Thermal management remains one of the biggest challenges for the technology. LEDs can dissipate as much as 50 percent of their input power as heat, and driver electronics can dissipate as much as 20 percent. If the components have been packed too tightly on the board or the board is not coupled tightly enough to the outer package, heat can build up quickly. High-bay fixtures are typically mounted right against the ceiling, often next to the HVAC ducting. Depending on operations and the season, ambient temperatures can soar to 55°C.
Integrating thermal management tools such as heat sinks is essential. It is also important to choose components designed to survive the conditions the application presents. The TitanBrite 10 W from Lumex Inc., for example, produces an average of 600 lm for a 1 A drive current, and can tolerate operating temperatures as high as 90°C (Figure 1).
Figure 1: Delivering a minimum of 490 lm at 25°C, the TitanBrite 10W operates across a broad temperature range. (Courtesy of Lumex.)
Cree LEDs allow users to monitor device heat via a temperature solder point junction with a well understood relationship to the junction temperature of the device. By connecting a thermocouple to the solder point junction, users can monitor the junction temperature of their devices.
Dimming functionality can be used for thermal protection. With the addition of a simple thermistor circuit, a system can be set to reduce drive current to one or more LED strings in the fixture when the temperature rises above a certain level (Figure 2). Dimming components cost a dollar or two, which is more than acceptable for luminaires, which can run from several hundred dollars to more than $1,000.
Figure 2: Adding a thermistor to the driver circuit (left) causes the unit to de-rate itself when heat exceeds certain levels (right). Typical values for the resistors in the circuit are RT=100 kΩ at 25°C. To begin de-rating at 75°C, use R1= 47 kΩ; to begin de-rating at 85°C, use R1=33 kΩ. (Courtesy of Recom Power.)
LED-based luminaires offer a significant amount of flexibility, which is important for high-bay applications. Color rendering is more than likely irrelevant in a shipping and receiving facility, but essential in a retail box store selling housewares or clothing. With a change of LEDs in the core array, the same fixture can be used to show fruits and vegetables to their best advantage in a grocery store produce department and also illuminate an airport arrivals concourse.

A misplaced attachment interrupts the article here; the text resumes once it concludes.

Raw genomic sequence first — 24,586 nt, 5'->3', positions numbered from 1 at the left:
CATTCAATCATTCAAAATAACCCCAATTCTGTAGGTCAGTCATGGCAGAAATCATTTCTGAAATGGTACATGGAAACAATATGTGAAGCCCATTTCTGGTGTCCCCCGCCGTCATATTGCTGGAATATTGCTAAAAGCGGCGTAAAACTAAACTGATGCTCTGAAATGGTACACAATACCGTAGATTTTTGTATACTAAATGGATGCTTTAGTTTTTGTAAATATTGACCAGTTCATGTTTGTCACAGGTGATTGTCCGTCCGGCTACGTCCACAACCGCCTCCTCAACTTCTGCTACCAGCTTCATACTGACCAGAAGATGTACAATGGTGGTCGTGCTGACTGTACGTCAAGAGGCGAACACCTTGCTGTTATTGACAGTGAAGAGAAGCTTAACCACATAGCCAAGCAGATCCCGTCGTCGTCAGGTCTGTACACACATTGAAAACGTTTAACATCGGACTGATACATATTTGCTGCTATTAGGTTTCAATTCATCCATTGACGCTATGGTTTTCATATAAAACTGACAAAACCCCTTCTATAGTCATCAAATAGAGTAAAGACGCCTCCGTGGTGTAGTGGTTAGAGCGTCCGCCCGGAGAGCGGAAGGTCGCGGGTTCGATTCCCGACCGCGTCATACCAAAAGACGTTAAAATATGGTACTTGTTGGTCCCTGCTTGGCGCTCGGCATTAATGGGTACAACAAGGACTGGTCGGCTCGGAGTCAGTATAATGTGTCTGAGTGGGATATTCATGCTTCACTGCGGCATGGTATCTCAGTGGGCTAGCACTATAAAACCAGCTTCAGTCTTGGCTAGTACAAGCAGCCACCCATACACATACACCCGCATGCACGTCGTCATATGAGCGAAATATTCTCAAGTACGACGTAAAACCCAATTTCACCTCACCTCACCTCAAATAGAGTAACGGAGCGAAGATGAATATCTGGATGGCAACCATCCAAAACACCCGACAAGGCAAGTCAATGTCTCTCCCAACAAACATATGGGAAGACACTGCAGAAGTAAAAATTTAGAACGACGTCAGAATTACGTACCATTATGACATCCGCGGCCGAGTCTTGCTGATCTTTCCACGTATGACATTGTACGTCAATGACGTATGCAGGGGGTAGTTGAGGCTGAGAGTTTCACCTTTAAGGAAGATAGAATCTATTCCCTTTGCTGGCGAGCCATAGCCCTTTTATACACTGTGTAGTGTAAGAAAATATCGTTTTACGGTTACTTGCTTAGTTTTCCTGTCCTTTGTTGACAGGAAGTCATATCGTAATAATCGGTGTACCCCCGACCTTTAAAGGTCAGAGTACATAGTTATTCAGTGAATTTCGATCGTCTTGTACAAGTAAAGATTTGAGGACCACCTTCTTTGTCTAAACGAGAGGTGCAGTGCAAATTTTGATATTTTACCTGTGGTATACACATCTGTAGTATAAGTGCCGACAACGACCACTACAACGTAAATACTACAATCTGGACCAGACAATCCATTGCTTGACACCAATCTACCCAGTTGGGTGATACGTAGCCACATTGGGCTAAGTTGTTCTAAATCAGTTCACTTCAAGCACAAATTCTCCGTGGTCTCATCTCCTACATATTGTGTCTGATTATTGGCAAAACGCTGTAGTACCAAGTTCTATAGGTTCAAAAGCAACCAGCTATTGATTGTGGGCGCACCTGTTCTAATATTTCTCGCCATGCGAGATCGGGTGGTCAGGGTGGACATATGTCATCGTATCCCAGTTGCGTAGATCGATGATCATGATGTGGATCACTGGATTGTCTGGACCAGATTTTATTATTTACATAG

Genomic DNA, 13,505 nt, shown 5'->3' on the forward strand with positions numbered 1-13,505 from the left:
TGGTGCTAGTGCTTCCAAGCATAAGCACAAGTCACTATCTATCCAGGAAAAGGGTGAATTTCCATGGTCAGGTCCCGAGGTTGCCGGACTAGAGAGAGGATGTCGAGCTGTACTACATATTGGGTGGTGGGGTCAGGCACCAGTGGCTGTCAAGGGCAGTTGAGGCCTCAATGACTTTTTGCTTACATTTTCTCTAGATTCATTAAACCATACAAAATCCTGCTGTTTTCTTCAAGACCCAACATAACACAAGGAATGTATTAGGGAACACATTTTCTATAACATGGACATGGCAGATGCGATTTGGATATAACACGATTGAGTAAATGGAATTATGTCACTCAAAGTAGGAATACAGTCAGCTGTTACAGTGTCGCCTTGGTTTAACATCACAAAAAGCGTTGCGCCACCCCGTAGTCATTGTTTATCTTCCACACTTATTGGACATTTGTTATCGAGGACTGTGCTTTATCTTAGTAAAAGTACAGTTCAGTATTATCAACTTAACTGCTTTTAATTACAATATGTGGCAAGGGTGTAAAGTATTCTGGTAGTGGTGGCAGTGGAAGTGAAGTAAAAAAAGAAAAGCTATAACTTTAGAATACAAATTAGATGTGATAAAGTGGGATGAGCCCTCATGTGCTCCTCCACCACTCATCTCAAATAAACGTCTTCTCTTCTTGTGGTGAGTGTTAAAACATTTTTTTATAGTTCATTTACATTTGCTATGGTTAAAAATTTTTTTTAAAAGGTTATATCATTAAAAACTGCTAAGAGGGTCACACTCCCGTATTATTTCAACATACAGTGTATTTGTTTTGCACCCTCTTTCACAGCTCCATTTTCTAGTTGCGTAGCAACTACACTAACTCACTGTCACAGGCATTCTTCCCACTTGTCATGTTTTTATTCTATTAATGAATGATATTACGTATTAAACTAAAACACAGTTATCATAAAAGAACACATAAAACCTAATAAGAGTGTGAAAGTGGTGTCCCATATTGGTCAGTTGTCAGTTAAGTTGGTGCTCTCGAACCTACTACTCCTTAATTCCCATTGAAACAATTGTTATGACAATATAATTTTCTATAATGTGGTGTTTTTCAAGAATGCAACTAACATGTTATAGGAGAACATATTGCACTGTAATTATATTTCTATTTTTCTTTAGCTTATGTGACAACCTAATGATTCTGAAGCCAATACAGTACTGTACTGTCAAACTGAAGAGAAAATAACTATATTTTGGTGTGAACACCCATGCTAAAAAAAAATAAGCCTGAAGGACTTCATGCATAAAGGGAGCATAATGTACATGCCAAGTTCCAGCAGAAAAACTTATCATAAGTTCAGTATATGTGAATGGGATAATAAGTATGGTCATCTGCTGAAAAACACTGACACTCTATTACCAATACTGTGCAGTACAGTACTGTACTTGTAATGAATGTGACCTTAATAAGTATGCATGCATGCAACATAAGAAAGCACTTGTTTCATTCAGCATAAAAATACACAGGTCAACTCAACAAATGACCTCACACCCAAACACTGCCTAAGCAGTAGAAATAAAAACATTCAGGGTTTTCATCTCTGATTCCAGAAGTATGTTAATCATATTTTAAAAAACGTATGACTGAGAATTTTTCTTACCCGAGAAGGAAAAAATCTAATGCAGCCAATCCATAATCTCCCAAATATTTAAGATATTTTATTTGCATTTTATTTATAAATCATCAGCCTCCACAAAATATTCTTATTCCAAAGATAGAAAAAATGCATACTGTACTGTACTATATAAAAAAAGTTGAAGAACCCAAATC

Optical design provides another degree of freedom. In the case of warehouse applications, for example, the lighting pattern needs to be long and rectangular, rather than circular, in order to concentrate output in the aisles and not squander lumens lighting the tops of the shelves. That can be a difficult trick even for nearby fixtures; for high-bay lights sitting 20 feet overhead, it is a major challenge.
Incumbent technologies like high-intensity discharge lamps and fluorescent bulbs radiate light isotropically. Today's LEDs light primarily in the direction of interest, yet far less tightly focused than in the past. The OSLON Square from OSRAM Opto Semiconductors, for example, delivers 200 lm over a viewing angle of 120°. By adjusting the pattern of LEDs in a fixture and adding beam-shaping optics, lighting designers can create the exact light distribution desired, as shown in this high-bay reference design by Cree (Figure 3).² Even better, the beam-shaping optics can be switched out to produce a different distribution or left off entirely, depending on the application.
Figure 3: Tests show output distribution (left) generated by prototype LED high-bay luminaire² without (center) and with (right) beam shaping optics. (Courtesy of Cree.)
Properly designed, LED-based high-bay luminaires can offer big advantages for commercial and industrial applications. By taking into account electrical, thermal, and optical requirements at the beginning of the design process, lighting engineers can develop efficient products that deliver both performance and flexibility at the lowest possible price point.
- Technical Requirements from the Designlights Consortium Qualified Products List for Non-Residential Applications.
- Cree XLamp XM-L High-Bay Reference Design.